So, you may know the expression “going down the rabbit hole”. It means going into the unknown and perhaps having unique or disorienting experiences. It comes from Lewis Caroll’s “Alice in Wonderland”.
If your kid hasn’t already done this several times with YouTube, they soon will.
For example, imagine checking on your child. You’ve presumed their off playing with their toys or maybe their father. And instead you find them watching another kid on YouTube play with his toys – and perhaps his father.
Meet Ryan Toys Review. A 7-yr-old YouTube sensation with 18 million subscribers and an estimated net worth of $22 million.
Many of my younger cousins and nephews, and even the children I nanny for, are glued to their iPad or phone. Out of curiosity, I tend to peak at what they’re doing. I’d say about nine times out of ten they are viewing YouTube videos. Though I can’t lie and say I don’t enjoy watching YouTube videos also, I do find it mind blowing the amount of YouTube and screen time these kids will spend in a day.
And I know Ryan and his parent’s mean no harm by their successful YouTube Channel, it does get you thinking. Why would a child enjoy watching someone ELSE play with toys instead of just playing with toys THEMSELVES? I don’t have the perfect answer to that. Maybe it takes less energy. Maybe it’s about discovery and they already know about all of their own toys. I’m not sure.
But I did do a little research. Did you know kids between 0 and 5 only spend 50 minutes online but kids from 8 to 12 spend six hours a day? And it goes up to 9 hours a day for teenagers? (This comes from the website Common Sense Media .) Sure, this can be the time you get your household chores done, but in the end, are you allowing a YouTube obsession to get started in your kid?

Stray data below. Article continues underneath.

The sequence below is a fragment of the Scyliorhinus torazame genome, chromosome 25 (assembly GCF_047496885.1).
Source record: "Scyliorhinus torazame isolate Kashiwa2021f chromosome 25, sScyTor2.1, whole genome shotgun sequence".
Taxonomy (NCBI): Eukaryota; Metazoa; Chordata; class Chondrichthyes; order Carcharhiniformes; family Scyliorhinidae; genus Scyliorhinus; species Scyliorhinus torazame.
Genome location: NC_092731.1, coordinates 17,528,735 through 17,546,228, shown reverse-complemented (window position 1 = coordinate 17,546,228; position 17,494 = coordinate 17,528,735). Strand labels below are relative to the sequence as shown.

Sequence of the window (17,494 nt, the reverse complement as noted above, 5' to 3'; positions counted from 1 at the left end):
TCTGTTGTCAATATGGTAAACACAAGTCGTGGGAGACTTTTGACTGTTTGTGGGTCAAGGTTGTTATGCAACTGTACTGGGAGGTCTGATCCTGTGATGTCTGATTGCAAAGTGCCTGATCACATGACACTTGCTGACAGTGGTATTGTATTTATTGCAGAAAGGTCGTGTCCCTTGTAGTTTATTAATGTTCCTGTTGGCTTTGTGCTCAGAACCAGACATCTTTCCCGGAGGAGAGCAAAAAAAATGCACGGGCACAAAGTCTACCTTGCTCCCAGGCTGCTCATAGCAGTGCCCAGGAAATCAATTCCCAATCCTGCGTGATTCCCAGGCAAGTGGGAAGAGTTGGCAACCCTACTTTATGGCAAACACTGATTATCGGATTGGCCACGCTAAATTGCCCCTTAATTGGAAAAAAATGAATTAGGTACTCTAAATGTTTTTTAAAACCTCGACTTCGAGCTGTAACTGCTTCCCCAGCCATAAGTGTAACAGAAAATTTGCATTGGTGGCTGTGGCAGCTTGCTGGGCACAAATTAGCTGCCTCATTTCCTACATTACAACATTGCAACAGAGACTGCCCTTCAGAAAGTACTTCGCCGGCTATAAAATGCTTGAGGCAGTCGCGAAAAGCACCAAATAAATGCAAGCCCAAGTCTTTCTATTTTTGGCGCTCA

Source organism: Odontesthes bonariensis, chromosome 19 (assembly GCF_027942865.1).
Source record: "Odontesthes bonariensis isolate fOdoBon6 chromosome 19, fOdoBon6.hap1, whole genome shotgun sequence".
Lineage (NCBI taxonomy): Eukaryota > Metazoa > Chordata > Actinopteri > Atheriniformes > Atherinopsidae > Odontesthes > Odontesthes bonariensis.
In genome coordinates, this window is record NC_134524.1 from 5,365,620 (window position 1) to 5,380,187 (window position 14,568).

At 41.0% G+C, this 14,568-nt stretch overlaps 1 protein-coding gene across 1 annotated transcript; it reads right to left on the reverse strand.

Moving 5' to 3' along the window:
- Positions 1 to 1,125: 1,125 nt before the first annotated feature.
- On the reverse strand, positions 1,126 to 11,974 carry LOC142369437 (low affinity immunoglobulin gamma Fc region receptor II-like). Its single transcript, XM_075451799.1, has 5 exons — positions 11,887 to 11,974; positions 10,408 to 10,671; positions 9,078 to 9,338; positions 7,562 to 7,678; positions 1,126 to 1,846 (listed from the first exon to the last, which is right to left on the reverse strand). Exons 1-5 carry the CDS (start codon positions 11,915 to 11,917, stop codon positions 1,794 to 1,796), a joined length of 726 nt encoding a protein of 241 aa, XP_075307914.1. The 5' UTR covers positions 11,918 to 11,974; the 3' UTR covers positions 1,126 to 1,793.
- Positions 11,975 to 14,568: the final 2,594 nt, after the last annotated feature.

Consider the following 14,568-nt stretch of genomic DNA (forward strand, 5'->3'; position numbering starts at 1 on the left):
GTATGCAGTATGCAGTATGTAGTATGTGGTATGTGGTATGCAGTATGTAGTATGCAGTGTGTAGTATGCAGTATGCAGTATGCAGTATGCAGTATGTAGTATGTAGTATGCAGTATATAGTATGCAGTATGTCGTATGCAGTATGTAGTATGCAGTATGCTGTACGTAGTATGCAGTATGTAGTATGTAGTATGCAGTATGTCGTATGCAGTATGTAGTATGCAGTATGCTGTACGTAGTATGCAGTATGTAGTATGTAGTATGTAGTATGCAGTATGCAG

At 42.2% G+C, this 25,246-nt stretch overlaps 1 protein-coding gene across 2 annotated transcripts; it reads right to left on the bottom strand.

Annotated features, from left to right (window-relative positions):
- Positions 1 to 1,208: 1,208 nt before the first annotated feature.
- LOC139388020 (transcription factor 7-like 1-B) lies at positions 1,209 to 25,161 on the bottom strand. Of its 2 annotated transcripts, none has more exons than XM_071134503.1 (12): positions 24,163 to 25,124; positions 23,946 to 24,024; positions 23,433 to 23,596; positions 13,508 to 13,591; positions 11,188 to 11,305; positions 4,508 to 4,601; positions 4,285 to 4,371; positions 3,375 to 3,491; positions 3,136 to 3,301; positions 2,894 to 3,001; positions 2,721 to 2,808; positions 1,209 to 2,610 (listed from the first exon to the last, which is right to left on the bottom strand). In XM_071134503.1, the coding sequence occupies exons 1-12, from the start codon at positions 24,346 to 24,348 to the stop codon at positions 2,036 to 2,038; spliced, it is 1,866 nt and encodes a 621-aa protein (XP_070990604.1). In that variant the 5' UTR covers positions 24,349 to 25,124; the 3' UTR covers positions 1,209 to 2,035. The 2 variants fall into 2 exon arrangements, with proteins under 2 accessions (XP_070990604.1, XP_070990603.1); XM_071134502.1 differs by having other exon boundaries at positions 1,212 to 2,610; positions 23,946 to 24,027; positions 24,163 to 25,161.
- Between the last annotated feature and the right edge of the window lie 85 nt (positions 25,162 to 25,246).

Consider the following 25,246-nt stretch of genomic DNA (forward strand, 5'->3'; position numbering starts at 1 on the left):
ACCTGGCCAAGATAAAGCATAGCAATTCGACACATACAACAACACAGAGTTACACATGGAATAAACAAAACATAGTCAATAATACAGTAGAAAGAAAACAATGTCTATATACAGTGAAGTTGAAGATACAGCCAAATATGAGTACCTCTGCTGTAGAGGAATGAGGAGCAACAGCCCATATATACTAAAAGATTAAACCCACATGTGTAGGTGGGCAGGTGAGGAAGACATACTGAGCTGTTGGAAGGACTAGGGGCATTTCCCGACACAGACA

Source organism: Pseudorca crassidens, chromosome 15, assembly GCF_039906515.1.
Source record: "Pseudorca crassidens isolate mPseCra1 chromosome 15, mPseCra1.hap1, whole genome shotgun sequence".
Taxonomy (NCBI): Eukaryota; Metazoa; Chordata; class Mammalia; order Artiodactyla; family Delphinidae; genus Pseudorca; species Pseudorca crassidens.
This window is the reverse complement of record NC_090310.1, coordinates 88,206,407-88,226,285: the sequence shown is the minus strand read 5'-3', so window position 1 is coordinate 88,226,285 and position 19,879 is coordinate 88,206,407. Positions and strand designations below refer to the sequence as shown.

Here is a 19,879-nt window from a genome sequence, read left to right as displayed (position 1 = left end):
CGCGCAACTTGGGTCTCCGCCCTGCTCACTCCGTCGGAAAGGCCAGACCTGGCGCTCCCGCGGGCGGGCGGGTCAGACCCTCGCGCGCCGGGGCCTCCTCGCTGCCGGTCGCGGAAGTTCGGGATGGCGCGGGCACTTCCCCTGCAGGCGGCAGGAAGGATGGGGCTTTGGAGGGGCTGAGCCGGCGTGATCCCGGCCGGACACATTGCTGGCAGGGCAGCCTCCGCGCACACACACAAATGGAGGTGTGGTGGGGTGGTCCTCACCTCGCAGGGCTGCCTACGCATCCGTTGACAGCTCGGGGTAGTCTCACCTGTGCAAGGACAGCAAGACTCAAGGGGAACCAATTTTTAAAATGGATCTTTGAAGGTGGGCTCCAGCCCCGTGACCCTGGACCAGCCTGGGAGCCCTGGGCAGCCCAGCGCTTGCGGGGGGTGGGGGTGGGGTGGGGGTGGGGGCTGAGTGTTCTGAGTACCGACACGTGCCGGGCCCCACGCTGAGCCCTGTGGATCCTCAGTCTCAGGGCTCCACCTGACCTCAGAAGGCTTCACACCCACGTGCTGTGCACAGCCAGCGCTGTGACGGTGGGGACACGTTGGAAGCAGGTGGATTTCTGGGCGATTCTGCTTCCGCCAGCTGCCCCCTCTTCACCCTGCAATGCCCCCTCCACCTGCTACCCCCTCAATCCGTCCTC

And does it get better with age? Here’s a graph that shows over 25% of Americans visit YouTube several times a day. That’s a quarter of us!
So, what do you want to do about it?
This is completely up to you. But I think the first step is NOT deleting the app or banning the computer. I hope instead you consider simply limiting screen time. Plus there are parental controls in most of these apps, including YouTube. One thing you can do, for example, is turn off or pause the search history. This will stop new videos from magically appearing once the current video is done. That blocks the rabbit hole. Or makes it less inviting.
I also think it’s important to sit down with your child and actually observe what they’re watching on YouTube. Many times it will be fine, though you may want to look out for videos that are essentially commercials. We all know that kids are a prime target audience for marketers and there are far less restrictions about what they can do on YouTube than they can put on TV, for example.
You may also want to subscribe for your child some educational channels. No harm in that, right?
And finally, why not sit and talk with your child about what they find so fascinating about their favorite YouTube videos? Maybe there’s a chance you could duplicate that intrigue in some real world activity?
And wouldn’t that be cool. Instead of art imitating life, you could figure out to get life to imitate art. YouTube art that is.
Meanwhile, I’ve got to run now. Those kitten videos aren’t going to watch themselves!
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